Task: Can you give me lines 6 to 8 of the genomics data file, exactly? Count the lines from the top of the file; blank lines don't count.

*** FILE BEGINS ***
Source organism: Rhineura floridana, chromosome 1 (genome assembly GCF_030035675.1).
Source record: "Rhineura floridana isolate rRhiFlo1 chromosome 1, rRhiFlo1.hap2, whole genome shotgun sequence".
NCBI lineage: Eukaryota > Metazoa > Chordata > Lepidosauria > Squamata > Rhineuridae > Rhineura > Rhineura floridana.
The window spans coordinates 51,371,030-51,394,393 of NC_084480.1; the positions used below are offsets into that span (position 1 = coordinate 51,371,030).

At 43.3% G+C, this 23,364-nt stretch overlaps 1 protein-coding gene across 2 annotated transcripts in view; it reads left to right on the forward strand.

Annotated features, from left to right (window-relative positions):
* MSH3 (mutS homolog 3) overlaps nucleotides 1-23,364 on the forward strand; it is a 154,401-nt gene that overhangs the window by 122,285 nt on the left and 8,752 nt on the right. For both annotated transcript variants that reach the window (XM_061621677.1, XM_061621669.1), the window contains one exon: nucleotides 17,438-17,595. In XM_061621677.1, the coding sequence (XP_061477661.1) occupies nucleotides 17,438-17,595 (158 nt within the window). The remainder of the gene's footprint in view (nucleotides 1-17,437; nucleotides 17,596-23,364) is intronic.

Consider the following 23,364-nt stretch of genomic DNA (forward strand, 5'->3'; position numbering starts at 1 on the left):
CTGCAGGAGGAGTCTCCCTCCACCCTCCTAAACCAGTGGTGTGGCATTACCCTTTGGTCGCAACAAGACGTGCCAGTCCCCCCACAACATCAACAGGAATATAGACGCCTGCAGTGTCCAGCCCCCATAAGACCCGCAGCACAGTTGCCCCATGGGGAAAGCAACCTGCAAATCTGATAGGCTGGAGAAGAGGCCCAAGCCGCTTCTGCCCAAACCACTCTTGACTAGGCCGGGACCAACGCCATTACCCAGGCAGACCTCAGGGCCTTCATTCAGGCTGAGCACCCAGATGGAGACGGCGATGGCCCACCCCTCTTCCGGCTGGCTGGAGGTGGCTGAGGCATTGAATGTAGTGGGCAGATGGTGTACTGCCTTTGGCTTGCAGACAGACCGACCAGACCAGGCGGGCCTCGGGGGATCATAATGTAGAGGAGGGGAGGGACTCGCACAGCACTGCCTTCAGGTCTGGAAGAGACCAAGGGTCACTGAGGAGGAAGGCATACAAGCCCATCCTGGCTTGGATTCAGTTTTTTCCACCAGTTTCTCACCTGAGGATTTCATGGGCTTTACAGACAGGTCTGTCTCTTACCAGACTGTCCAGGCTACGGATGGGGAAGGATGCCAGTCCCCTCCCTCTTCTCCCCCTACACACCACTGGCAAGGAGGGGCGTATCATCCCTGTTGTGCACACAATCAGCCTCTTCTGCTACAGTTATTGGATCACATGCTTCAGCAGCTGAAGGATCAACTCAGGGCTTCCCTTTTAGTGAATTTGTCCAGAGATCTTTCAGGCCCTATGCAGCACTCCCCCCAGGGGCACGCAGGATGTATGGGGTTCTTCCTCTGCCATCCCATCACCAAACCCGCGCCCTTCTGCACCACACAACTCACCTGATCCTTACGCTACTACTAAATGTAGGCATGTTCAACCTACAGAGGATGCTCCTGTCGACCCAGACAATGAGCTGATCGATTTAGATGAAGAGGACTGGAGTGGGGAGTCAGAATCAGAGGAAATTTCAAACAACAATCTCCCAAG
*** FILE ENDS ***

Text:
Annotated features, from left to right (window-relative positions):
* MSH3 (mutS homolog 3) overlaps nucleotides 1-23,364 on the forward strand; it is a 154,401-nt gene that overhangs the window by 122,285 nt on the left and 8,752 nt on the right. For both annotated transcript variants that reach the window (XM_061621677.1, XM_061621669.1), the window contains one exon: nucleotides 17,438-17,595. In XM_061621677.1, the coding sequence (XP_061477661.1) occupies nucleotides 17,438-17,595 (158 nt within the window). The remainder of the gene's footprint in view (nucleotides 1-17,437; nucleotides 17,596-23,364) is intronic.

Consider the following 23,364-nt stretch of genomic DNA (forward strand, 5'->3'; position numbering starts at 1 on the left):